After reading Uzumaki, I felt like I needed to read more horror manga. I am SO addicted to horror and although I didn't think it at first, it really can be much better than watching horror on tv at times!
There was a creepy feeling when reading Uzumaki, and that feeling returned instantly when reading Gyo. The artwork, the emotions captured on the faces, the grotesque art, they all gave the perfect atmosphere that was needed. You're really thrown right into the story and must fend for yourself i
2010 bookcrossing journal:

Ok, so I just read this anyway. I don't know whether I'd ever get hold of a copy of the first part, which seems to be out of print, and I couldn't really wait. I managed to follow the plot even though it's part two. It's not overly complicated and just generally very strange. There's some wierd disease, starting in fish, that gave them legs and they walked out of the sea. This disease has now gone across to humans. The fish die, the legs remain, and when a human is infe
Now here's where it gets real. Ito commits so wholeheartedly to his concept in the second volume, you can't help but be in awe. There are some disgusting (but terribly imaginative) images in this book. And the story filled with such utterly hopeless despair for any kind of redemption you just sort of detach and go along for the horrific ride. It's incredible, and unlike probably any horrid comic I've ever read. Still totally implausible, though :).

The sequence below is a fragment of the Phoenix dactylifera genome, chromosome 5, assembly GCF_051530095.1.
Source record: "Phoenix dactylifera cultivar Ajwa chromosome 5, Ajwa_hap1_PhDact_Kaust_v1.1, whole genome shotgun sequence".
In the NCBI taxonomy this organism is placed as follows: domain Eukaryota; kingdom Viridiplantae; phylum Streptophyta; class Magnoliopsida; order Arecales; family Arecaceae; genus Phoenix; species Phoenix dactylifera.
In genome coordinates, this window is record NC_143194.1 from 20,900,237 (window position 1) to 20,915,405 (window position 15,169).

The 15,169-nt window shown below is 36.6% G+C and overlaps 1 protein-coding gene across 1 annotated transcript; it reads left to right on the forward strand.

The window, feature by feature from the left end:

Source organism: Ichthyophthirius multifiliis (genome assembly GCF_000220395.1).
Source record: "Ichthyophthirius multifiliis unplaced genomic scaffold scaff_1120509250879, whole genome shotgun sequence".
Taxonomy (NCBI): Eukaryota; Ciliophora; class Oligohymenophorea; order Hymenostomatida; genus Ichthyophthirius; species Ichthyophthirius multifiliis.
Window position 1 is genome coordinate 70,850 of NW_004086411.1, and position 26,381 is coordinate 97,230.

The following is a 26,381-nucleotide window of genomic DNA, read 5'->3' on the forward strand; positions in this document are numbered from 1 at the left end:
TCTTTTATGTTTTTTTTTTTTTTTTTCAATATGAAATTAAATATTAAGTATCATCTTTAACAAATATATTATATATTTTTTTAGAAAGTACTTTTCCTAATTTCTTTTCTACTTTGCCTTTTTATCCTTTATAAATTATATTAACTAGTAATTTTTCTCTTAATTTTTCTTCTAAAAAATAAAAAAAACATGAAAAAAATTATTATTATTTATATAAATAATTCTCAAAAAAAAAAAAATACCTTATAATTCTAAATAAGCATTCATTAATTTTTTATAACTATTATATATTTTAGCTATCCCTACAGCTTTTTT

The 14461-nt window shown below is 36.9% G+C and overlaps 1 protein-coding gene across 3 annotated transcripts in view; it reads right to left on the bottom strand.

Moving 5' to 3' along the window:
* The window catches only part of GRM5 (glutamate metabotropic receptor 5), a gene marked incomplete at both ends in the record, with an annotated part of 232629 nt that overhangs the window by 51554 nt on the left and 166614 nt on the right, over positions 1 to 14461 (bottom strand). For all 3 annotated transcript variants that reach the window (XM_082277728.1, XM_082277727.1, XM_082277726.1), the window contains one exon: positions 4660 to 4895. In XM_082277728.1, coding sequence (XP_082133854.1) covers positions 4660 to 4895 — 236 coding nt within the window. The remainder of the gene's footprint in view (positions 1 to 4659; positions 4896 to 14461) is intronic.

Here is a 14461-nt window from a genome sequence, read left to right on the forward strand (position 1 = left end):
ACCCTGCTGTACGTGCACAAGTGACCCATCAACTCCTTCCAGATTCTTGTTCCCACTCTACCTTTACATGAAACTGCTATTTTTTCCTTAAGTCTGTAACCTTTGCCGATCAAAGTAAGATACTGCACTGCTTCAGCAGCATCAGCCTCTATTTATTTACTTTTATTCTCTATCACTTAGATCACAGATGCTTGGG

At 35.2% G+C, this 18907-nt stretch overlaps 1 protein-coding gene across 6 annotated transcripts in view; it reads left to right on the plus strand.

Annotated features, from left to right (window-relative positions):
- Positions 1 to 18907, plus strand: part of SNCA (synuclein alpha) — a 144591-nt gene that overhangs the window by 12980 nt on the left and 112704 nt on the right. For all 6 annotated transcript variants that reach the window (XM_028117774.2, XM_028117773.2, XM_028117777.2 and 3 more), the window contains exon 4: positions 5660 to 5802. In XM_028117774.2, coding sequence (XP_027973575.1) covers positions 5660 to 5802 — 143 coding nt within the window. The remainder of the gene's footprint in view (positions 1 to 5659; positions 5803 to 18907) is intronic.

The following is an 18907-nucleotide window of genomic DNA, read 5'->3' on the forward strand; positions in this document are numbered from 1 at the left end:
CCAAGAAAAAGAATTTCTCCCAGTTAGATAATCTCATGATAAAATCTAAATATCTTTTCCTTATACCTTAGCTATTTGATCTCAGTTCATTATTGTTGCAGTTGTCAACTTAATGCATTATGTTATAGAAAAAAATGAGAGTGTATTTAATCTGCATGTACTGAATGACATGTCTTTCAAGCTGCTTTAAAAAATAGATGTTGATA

Joseph F.
Apr 09, 2014 Joseph F. rated it it was amazing  ·  review of another edition
The conclusion to Ito's wonderful horror fest filled with imagery I cant get out of my heard.
The gas-run robots have stopped using fish and are harvesting humans to power them.
Truly horrifying but strangely poignant and upsetting at the same time. Even heartbreaking, which is why I thought it deserved 5 stars.
Make sure to read the two bonus stories at the end, especially the last one. You will probably not sleep that night!